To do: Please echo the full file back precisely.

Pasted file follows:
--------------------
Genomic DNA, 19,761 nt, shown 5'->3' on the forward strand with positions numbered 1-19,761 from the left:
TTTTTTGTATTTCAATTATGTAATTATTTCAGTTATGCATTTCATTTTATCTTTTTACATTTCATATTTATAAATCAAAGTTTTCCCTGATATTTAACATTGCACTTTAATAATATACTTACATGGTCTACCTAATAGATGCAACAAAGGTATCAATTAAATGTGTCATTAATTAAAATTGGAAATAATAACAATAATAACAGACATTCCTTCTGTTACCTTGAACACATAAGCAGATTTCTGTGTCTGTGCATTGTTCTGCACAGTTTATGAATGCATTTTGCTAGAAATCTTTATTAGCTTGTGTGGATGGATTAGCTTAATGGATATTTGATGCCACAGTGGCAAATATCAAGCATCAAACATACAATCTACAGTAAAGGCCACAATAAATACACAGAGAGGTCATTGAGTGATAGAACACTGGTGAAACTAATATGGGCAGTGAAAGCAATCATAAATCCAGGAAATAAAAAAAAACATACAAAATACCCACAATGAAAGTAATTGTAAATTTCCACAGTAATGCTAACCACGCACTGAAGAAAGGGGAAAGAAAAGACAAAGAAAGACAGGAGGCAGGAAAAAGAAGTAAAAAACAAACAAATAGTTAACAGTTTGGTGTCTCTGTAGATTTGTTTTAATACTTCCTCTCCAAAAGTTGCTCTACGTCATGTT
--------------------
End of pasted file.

Genomic DNA, 19,761 nt, shown 5'->3' on the forward strand with positions numbered 1-19,761 from the left:
TTTTTTGTATTTCAATTATGTAATTATTTCAGTTATGCATTTCATTTTATCTTTTTACATTTCATATTTATAAATCAAAGTTTTCCCTGATATTTAACATTGCACTTTAATAATATACTTACATGGTCTACCTAATAGATGCAACAAAGGTATCAATTAAATGTGTCATTAATTAAAATTGGAAATAATAACAATAATAACAGACATTCCTTCTGTTACCTTGAACACATAAGCAGATTTCTGTGTCTGTGCATTGTTCTGCACAGTTTATGAATGCATTTTGCTAGAAATCTTTATTAGCTTGTGTGGATGGATTAGCTTAATGGATATTTGATGCCACAGTGGCAAATATCAAGCATCAAACATACAATCTACAGTAAAGGCCACAATAAATACACAGAGAGGTCATTGAGTGATAGAACACTGGTGAAACTAATATGGGCAGTGAAAGCAATCATAAATCCAGGAAATAAAAAAAAACATACAAAATACCCACAATGAAAGTAATTGTAAATTTCCACAGTAATGCTAACCACGCACTGAAGAAAGGGGAAAGAAAAGACAAAGAAAGACAGGAGGCAGGAAAAAGAAGTAAAAAACAAACAAATAGTTAACAGTTTGGTGTCTCTGTAGATTTGTTTTAATACTTCCTCTCCAAAAGTTGCTCTACGTCATGTT